JThe General Assembly may soon legalize medical marijuana in South Carolina under a proposal that has so far passed only one legislative chamber.

But South Carolinas with serious and debilitating medical conditions won’t have immediate access to buy marijuana if the legislation becomes law.

The legislation faces an uncertain future in the House after the Senate passed the bill this month in a 28-15 vote, ending about seven years of debate. House Speaker Jay Lucas, R-Darlington, assigned the legislation to the Medical, Military, Public, and Municipal Affairs Committee — the only House committee chaired by a Democrat and where Democrats make up the majority of members.

Gov. Henry McMaster, meanwhile, did not say whether he would veto the legislation if it reached his office.

Here are seven key things South Carolina should know about the medical marijuana bill:

Who would be allowed to obtain medical cannabis?

Only people with chronic conditions—cancer, epilepsy or other neurological diseases or disorders, terminal illnesses, multiple sclerosis, Chron’s disease, sickle cell disease, ulcerative colitis, autism, wasting syndrome, and post-traumatic stress disorder—could buy and consume medical marijuana.

Licensed physicians should prescribe medical marijuana to people with severe end-of-life nausea or severe pain. And it could also be prescribed instead of opioids for patients with chronic or debilitating conditions.

Medical marijuana would only be available in certain types of pharmacies.

South Carolina in 2014 legalized the use of cannabis oil to treat epilepsy.

So far, 37 states allow medical marijuana, including Mississippi which legalized use earlier this month.

What forms of medical marijuana would be allowed?

People who are prescribed marijuana could get topical treatments, such as patches, lotions, creams, and ointments containing no more than 4,000 milligrams of THC, the main psychoactive component in marijuana.

People who consume medical cannabis orally would be allowed to have oils, herbal extracts, capsules or edibles containing no more than 1,600 milligrams of THC. And those who vape marijuana could get oils with no more than 8,200 milligrams.

The limits are the amount of medical marijuana a person can be prescribed over a two-week period.

The raw form of marijuana that can be smoked is still illegal under the law.

When could patients buy the cannabis?

That timeline is yet to be determined – but it could take a while.

The state Department of Health and Environmental Control would be responsible for rolling out the program and would handle the licensing of marijuana suppliers.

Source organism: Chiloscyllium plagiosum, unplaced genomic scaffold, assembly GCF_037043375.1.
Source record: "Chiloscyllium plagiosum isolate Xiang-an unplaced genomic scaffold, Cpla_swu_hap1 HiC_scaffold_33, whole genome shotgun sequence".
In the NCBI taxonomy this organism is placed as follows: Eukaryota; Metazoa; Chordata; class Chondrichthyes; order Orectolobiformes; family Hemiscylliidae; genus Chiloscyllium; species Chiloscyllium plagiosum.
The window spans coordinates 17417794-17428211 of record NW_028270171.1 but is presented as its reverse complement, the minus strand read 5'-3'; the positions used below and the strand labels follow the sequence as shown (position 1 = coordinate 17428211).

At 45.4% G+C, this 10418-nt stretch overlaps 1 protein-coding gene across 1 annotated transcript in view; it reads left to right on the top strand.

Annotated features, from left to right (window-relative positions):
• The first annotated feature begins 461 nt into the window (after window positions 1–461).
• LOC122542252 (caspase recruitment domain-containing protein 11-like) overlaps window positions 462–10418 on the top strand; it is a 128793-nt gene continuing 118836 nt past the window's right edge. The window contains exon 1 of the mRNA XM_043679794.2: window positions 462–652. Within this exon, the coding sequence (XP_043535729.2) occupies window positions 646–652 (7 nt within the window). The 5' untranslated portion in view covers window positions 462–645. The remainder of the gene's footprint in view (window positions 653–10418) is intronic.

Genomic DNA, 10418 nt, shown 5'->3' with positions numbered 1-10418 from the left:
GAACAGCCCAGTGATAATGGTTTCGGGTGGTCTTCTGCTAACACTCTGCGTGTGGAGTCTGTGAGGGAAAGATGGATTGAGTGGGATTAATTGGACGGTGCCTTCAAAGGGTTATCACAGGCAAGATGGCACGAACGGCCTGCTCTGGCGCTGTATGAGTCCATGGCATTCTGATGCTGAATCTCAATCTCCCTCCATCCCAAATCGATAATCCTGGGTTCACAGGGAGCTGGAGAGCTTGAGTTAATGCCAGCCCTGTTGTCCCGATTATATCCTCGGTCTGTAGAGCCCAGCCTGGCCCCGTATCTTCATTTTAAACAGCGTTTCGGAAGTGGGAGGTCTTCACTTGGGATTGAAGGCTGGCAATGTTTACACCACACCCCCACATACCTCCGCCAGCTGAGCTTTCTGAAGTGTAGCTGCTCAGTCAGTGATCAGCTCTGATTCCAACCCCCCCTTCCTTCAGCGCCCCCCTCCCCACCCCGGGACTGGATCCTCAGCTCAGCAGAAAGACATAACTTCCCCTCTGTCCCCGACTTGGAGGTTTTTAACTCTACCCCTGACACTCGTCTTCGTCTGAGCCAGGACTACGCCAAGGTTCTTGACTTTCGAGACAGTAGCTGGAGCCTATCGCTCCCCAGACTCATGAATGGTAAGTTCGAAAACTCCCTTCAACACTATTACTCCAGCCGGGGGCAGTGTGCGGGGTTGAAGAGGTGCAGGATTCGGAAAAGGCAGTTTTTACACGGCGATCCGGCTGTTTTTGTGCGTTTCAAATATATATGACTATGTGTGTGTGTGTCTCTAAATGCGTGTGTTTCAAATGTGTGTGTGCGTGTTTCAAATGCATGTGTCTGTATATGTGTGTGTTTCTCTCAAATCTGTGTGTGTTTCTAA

For perspective, Georgia, which in April 2019 passed legislation allowing the state’s Medical Cannabis Commission to oversee the licensing of low-THC oil sales in the state, does not has still not taken full effect.

The Cannabis Commission granted licenses to companies to sell medical marijuana in July 2021.

“If this current (South Carolina) bill becomes law, DHEC will endeavor to take prompt action as necessary to fulfill its obligations to implement the requirements of the bill, such as requests or licenses,” spokeswoman Laura Renwick said.

Where would people get medical marijuana?

Short answer: Not in traditional pharmacies.

Marijuana will only be sold in a medical cannabis pharmacy and dispensed by a pharmacist.

The senators agreed to allow up to 15 grow centers, 30 processing facilities and one marijuana pharmacy for every 20 pharmacies in the state. Licensing these facilities by DHEC would take time.

How much tax will people pay for medical marijuana?

The legislation provides for a 6% sales tax on medical marijuana.

The bill’s lead sponsor, State Sen. Tom Davis, R-Beaufort, stressed, however, that the legislation was not intended to make money.

Does this mean that legalized recreational use is on the way?

Probably not, at least not soon.

Davis called his proposal the most conservative medical marijuana bill in the nation, which was necessary for the measure to pass the Senate.

Republican leaders have said they have no desire to legalize recreational marijuana use, a position shared by some Democrats. McMaster, who is running for re-election this year in the Reliable Republican state, is against recreational use.

Would medical marijuana be here to stay if it became legal?

Probably, but that decision is a few years away.

The legislation includes a sunset clause to December 31, 2028.

So if the medical marijuana bill becomes law, lawmakers would need to reauthorize the program before the end of 2028.

Joseph Bustos is a state government and politics reporter at The State. He graduated from Northwestern University and previously worked in Illinois covering government and politics. He won reporting awards in Illinois and Missouri. He moved to South Carolina in November 2019.
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